The reason the SNP has traditionally done so badly in East Renfrewshire is because the Tories have been seen as a real threat. In other Scottish seats, the Tories disappeared from the horizon a long time ago, but here the Tories have been seen like real contenders until recently. Many people have therefore voted for anyone-but-the-Tories, and that has normally benefited Labour.
However, if we can convince the voters that the Tories cannot win in East Renfrewshire (based on the arguments above), it follows that there’s no point in voting Labour tactically to keep them out. This might weaken the probably significant number of tactical anti-Tory voters in this constituency.
At the same time, many people are strongly against Murphy. Of course the Yes voters from the SNP, the Greens and Labour for Independence want to see him lose, but there must also be many No voters who cannot stand the man for various reasons. If they believe the SNP has the best chance of getting rid of him, they might vote tactically for the SNP candidate.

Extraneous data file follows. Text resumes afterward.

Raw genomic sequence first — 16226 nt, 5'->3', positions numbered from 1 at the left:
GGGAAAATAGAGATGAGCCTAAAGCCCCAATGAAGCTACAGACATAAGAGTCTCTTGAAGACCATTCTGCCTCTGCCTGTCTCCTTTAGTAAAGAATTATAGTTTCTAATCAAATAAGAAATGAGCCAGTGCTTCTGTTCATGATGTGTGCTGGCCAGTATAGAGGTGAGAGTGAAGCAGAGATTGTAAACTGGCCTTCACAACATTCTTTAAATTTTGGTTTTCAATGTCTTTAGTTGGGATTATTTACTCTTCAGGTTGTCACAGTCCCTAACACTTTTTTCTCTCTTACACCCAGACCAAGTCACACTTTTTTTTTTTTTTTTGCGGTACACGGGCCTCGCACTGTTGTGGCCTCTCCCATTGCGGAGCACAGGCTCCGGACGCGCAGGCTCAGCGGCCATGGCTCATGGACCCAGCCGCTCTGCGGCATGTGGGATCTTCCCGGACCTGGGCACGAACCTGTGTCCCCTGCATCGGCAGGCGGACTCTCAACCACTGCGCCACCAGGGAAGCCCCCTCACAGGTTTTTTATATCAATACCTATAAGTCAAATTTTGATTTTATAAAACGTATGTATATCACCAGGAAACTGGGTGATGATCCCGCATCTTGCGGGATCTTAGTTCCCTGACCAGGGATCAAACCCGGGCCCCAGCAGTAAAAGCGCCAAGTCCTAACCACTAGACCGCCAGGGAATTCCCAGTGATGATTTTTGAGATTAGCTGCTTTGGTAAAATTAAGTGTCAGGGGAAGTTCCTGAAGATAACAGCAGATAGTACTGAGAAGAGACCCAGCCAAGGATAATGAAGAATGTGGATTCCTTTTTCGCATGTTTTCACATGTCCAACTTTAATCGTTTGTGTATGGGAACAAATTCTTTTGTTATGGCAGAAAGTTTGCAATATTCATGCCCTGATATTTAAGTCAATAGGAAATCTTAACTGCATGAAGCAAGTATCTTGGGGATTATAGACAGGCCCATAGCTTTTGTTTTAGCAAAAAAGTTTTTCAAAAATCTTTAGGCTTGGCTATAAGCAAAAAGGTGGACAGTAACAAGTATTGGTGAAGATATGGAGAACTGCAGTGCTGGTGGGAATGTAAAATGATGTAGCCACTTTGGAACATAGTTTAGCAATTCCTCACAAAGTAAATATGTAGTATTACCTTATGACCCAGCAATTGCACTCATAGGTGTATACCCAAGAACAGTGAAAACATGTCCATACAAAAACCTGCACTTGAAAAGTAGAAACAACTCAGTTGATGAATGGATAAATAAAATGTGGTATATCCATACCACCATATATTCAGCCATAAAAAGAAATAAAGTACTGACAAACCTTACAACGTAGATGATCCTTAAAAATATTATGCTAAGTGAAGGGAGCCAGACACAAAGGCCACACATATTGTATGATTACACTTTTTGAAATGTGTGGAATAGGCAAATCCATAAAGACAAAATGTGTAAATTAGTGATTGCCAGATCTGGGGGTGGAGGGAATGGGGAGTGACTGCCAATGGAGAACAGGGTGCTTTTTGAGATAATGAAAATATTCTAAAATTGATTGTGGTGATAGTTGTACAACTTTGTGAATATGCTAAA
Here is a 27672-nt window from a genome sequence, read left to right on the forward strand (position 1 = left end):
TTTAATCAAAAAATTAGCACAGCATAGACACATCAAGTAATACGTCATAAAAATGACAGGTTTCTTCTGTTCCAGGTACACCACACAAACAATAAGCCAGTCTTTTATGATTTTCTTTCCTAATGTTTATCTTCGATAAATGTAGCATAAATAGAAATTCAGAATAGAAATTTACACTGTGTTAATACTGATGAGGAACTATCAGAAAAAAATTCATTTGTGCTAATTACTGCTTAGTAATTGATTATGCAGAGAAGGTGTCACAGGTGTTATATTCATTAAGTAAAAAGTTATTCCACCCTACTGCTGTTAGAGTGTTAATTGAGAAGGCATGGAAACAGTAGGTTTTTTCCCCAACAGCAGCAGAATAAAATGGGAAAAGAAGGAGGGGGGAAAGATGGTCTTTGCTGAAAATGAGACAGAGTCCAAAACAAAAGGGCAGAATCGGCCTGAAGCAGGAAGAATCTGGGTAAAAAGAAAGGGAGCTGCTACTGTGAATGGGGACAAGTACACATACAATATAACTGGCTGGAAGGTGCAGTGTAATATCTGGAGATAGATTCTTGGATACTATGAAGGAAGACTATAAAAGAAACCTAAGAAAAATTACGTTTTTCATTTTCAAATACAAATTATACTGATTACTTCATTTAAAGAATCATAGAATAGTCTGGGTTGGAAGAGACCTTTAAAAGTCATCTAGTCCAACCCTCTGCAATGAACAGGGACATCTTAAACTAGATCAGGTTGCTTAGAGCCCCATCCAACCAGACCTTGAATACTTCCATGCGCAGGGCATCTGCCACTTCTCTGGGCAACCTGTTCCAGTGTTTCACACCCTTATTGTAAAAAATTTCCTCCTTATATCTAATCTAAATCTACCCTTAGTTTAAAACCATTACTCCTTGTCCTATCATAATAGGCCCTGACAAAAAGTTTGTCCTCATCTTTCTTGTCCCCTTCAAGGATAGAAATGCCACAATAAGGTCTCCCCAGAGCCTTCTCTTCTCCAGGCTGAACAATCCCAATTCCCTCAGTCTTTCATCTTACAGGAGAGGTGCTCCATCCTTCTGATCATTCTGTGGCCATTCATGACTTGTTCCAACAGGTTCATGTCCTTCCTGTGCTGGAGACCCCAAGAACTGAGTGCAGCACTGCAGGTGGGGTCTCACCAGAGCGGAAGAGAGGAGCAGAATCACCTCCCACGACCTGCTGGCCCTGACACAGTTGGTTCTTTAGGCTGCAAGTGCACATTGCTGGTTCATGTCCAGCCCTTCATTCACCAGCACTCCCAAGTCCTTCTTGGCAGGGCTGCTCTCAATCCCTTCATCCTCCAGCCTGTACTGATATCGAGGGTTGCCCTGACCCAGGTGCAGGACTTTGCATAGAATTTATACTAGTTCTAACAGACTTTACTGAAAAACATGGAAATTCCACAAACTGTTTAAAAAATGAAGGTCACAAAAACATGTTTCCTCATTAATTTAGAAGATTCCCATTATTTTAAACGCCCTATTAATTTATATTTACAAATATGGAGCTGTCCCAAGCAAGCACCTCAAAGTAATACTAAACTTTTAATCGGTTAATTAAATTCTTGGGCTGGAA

Finally, Jim Murphy’s candidacy for the leadership of Scottish Labour means that one of the following will be the case in May 2015:
He lost the leadership battle and now looks like a loser condemned to returning to Westminster when he really wanted to become First Minister. This is hardly a good platform for winning East Renfrewshire.
He won the leadership battle but is returning to Westminster for a year until the next Holyrood election because Labour’s rules say you have to be either an MP or an MSP but not both to be leader. This means that he isn’t committed to representing the constituency and a good candidate should be able to use this against him. Also, it means a good SNP candidate will get a second shot in the subsequent by-election.
He won the leadership battle and managed to get into Holyrood through a by-election. In this case a new Labour candidate will be fighting this seat, and the incumbency effect practically disappears.
In other words, because the Tories cannot win, because Murphy is hated by a large number of voters and because Murphy will be weakened in this seat by the leadership battle, it should be possible to get an SNP candidate elected in May 2015. It will require a strong candidate however — it remains one of the most challenging seats for the SNP in the entire country.